12. Every year one of my sisters-in-law sends me a hand-made card on my deceased daughter's birthday, and on the anniversary of her death. She also sent a card the first mother's day after my daughter died. The cards are beautiful, and simply tell me that she is thinking of me, and remembering with me. Just knowing that someone remembers, that someone cares, even years after the tragedy, is so very, very important. (1/7/98)

  13. I believe the best thing someone can do to help is to allow you to speak freely. A lot of people around us have said it makes them feel strange to be around when we speak of our son. It's as if they think we are depressed if we speak about him. This is not always the case sometimes you like to remember the life also. Besides if we need to cry its nice to know there are others who will let you without making you feel you are depressing them.

    We buried our son on my 25th birthday. The best thing anyone had to say to me that day was by my Mother in Law, who said simply "Birthday", she knew Happy did not belong.

    My husband's sisters and mother bought the three of us a gold coin charm with a guardian angel on it. We pinned one to our son and we each where one around our necks. Nathan would be 3 years and three months now, he now has a 6 month old sister who will most definitely know all there is to know about her brother. She has a charm waiting for her when she's a little older as will any other children we are blessed with. It is our way of keeping us all together until we meet again.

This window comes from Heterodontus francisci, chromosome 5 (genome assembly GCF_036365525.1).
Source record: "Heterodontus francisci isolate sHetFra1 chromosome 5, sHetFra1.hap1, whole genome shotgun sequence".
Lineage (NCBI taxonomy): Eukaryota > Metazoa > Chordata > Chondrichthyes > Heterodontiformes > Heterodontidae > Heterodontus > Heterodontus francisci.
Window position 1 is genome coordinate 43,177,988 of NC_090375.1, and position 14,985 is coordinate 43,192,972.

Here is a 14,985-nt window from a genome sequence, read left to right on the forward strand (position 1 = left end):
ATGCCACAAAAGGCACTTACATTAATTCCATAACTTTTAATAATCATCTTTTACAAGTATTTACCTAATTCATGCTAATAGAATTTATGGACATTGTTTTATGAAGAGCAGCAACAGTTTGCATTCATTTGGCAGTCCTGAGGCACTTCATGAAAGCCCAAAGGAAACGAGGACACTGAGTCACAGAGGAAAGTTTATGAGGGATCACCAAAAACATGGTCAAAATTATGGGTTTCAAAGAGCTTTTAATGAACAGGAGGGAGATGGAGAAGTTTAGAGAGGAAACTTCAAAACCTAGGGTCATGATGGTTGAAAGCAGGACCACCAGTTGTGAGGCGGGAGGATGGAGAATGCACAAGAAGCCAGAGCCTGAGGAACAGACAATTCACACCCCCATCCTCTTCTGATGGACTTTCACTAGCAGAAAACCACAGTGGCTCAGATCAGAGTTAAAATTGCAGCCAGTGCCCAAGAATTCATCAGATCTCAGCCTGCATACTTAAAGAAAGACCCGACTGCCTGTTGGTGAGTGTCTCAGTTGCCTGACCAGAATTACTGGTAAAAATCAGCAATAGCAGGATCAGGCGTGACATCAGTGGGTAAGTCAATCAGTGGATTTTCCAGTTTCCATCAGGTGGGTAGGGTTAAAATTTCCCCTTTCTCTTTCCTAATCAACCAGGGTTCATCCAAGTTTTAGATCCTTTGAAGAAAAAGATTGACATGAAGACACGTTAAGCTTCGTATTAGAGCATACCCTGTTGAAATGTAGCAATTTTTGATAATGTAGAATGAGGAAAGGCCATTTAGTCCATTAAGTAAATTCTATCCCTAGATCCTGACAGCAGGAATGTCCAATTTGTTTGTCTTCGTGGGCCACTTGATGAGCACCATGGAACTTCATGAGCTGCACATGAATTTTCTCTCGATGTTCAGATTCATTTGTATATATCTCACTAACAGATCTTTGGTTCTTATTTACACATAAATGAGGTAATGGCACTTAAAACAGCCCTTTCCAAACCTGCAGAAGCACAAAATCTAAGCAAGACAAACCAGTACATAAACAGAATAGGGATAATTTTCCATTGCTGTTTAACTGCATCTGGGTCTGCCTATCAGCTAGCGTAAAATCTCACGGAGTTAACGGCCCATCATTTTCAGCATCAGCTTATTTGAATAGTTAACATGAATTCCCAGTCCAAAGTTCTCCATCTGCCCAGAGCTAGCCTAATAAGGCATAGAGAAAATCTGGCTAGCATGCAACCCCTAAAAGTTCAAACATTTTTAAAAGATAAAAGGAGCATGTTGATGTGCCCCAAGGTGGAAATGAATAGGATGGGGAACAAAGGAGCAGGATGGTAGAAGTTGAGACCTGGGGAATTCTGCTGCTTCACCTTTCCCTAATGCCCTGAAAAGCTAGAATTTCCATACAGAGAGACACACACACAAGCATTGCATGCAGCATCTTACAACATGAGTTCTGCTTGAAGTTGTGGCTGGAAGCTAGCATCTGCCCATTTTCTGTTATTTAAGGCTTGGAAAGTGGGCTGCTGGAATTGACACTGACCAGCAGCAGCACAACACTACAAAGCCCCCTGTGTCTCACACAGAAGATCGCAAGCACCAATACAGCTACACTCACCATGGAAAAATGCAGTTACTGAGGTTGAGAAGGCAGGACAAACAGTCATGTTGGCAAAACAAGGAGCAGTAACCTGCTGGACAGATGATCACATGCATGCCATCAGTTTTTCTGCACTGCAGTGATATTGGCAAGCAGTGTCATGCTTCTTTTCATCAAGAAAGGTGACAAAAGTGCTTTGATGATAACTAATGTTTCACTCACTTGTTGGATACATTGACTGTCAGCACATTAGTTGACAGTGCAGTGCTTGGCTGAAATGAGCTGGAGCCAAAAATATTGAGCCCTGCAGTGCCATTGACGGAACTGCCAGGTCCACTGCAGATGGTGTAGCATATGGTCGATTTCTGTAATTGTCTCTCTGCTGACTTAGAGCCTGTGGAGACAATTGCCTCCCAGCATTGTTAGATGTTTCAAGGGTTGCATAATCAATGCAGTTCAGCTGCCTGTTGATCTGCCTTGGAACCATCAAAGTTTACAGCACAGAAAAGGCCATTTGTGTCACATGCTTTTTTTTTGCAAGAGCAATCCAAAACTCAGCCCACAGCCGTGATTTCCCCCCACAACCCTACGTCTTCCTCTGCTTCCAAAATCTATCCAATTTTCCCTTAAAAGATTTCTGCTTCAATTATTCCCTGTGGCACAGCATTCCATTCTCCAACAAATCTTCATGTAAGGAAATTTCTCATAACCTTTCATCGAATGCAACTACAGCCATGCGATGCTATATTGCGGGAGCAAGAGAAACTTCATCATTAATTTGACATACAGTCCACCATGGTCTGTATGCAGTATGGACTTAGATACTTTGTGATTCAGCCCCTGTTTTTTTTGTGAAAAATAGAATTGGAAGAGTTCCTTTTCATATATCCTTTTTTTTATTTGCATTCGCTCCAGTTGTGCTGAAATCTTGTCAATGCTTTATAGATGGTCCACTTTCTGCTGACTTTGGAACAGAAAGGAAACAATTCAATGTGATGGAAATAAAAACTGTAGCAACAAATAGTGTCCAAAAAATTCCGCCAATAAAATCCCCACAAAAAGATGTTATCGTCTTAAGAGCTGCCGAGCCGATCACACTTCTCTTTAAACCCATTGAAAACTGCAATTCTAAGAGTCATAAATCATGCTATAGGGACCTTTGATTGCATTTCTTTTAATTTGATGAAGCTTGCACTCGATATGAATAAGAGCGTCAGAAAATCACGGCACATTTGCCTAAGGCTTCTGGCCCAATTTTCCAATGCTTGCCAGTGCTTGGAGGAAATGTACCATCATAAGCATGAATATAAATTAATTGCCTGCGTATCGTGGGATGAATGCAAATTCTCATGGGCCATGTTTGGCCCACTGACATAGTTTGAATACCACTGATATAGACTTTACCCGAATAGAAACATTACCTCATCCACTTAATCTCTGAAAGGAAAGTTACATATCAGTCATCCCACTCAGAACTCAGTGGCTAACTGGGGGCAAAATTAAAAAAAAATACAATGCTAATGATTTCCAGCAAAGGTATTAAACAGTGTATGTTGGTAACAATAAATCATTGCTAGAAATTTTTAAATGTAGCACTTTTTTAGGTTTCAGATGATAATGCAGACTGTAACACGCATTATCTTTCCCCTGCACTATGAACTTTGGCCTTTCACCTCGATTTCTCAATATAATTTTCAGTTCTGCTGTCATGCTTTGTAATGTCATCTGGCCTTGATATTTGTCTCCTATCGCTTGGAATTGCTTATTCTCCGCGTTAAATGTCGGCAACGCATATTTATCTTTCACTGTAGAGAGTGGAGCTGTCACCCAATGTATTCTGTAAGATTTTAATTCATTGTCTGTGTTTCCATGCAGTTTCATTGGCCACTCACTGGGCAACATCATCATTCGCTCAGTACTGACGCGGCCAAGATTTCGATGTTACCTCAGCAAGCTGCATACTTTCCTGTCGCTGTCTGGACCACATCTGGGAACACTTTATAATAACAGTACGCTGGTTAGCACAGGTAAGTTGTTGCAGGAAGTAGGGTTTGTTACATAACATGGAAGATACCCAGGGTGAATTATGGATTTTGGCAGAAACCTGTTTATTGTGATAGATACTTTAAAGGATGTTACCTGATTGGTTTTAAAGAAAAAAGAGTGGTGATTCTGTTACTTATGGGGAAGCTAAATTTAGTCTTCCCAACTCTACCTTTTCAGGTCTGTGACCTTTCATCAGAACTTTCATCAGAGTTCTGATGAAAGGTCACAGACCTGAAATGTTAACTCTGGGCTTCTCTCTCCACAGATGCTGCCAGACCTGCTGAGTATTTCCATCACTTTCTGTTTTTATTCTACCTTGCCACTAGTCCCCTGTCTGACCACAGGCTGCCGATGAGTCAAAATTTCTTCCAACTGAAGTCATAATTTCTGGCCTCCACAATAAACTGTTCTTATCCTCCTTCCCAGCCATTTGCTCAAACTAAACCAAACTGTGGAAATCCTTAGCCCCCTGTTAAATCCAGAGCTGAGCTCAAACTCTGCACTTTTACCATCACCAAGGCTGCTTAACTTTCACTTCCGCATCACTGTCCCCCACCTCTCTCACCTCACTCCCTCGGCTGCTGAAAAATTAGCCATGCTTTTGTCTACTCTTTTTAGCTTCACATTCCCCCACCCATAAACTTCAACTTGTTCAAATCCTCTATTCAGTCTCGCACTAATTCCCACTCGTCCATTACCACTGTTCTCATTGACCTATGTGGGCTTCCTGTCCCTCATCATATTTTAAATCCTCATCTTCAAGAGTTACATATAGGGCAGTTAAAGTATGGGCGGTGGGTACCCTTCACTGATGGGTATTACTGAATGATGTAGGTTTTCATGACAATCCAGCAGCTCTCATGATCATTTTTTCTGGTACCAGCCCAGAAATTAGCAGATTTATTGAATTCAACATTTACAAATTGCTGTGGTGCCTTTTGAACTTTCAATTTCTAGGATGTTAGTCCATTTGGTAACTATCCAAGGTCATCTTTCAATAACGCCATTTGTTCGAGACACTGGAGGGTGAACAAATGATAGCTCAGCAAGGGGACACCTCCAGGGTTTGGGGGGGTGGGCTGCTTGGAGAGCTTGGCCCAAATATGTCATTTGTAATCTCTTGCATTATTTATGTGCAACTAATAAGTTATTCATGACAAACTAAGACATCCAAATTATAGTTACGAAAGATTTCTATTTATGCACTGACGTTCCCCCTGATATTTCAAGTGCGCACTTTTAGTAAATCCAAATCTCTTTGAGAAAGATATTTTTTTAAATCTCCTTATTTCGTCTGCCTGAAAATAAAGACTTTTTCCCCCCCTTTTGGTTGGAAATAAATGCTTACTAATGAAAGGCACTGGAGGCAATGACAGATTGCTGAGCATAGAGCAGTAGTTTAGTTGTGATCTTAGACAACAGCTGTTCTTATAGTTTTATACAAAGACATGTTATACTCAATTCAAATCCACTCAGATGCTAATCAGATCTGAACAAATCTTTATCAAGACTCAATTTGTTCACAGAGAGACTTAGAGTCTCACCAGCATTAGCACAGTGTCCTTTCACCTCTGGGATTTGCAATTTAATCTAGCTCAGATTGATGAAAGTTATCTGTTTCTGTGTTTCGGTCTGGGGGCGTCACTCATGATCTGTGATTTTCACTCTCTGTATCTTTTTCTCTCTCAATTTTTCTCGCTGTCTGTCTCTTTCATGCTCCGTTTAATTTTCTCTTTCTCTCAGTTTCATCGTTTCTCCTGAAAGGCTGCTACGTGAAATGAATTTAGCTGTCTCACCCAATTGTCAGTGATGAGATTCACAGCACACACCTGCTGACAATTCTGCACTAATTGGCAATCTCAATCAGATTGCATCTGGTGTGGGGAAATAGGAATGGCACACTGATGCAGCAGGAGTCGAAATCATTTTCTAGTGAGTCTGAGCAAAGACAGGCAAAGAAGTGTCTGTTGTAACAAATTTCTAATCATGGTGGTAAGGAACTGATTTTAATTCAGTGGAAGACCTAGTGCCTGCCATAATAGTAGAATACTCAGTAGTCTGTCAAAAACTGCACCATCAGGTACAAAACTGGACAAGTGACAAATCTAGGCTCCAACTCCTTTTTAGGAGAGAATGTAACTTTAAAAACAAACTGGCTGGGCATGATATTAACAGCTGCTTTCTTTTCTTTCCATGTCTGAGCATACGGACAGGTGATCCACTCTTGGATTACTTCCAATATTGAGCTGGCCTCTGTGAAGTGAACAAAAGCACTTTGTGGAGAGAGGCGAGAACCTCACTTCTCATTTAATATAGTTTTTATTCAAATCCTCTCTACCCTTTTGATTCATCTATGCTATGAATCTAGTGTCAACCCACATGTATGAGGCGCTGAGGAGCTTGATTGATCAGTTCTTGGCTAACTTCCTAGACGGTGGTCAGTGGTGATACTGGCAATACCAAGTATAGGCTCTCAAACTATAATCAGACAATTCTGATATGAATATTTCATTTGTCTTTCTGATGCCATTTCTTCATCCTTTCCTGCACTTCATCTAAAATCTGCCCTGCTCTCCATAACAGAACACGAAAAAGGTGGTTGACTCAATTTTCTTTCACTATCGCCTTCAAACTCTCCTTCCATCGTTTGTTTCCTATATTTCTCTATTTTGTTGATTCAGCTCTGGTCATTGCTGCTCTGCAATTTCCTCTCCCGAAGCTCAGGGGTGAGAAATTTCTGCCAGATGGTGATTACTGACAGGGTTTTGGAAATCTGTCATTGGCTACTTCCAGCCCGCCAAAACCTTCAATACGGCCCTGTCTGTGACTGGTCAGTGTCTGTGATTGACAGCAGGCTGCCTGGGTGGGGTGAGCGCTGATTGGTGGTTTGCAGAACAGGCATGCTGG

In closing I wish there was a way to make the world understand suggesting to us to forget is the worst thing they could possibly do. I worked with a woman who stated while I was pregnant "I hope this baby will make you forget your son, I think you need to let go." This got me so upset, I will never forget or let go of him. Would anyone say that to a woman or man who lost a 20-30-40-50 year old child. I do not believe so, time may allow you to know your child better but it does not change your love. Love is found instantly with a child, you never forget or let go of that kind of love, 1 day-100 years it does not matter. (1/8/98)

  14. On 12-24-97, I lost my 2nd child to SIDS. A friend immediately bought me a journal, an Anne Geddes one which is full of beautiful pictures of babies, and said, 'Start writing!". I wasn't sure if I could or even wanted to at at first, but I can tell you now, I need/love that journal. It has been 4 weeks today since I lost my princess and I really look forward to many years from now that I can look back on the journal, show it to my other daughter who will probably not even remember her baby sister that she loved dearly, and share our daily tears, talks, & feelings. Please, do this for yourself or if you know someone who has lost a child recently, buy them one. I feel mine will be priceless to me later. (1/29/98)

  15. Besides listening and emotional support, help with the very practical. Newly bereaved parents have difficulty making decisions. Sort laundry, help with grocery shopping, and offer to watch other siblings.

    One neighbor made dinner for our family every month on the date of our daughter's death for the first year. She knew that it was an especially hard day for us so dinner just appeared. Completely cooked. It was a wonderful gesture. (3/16/98)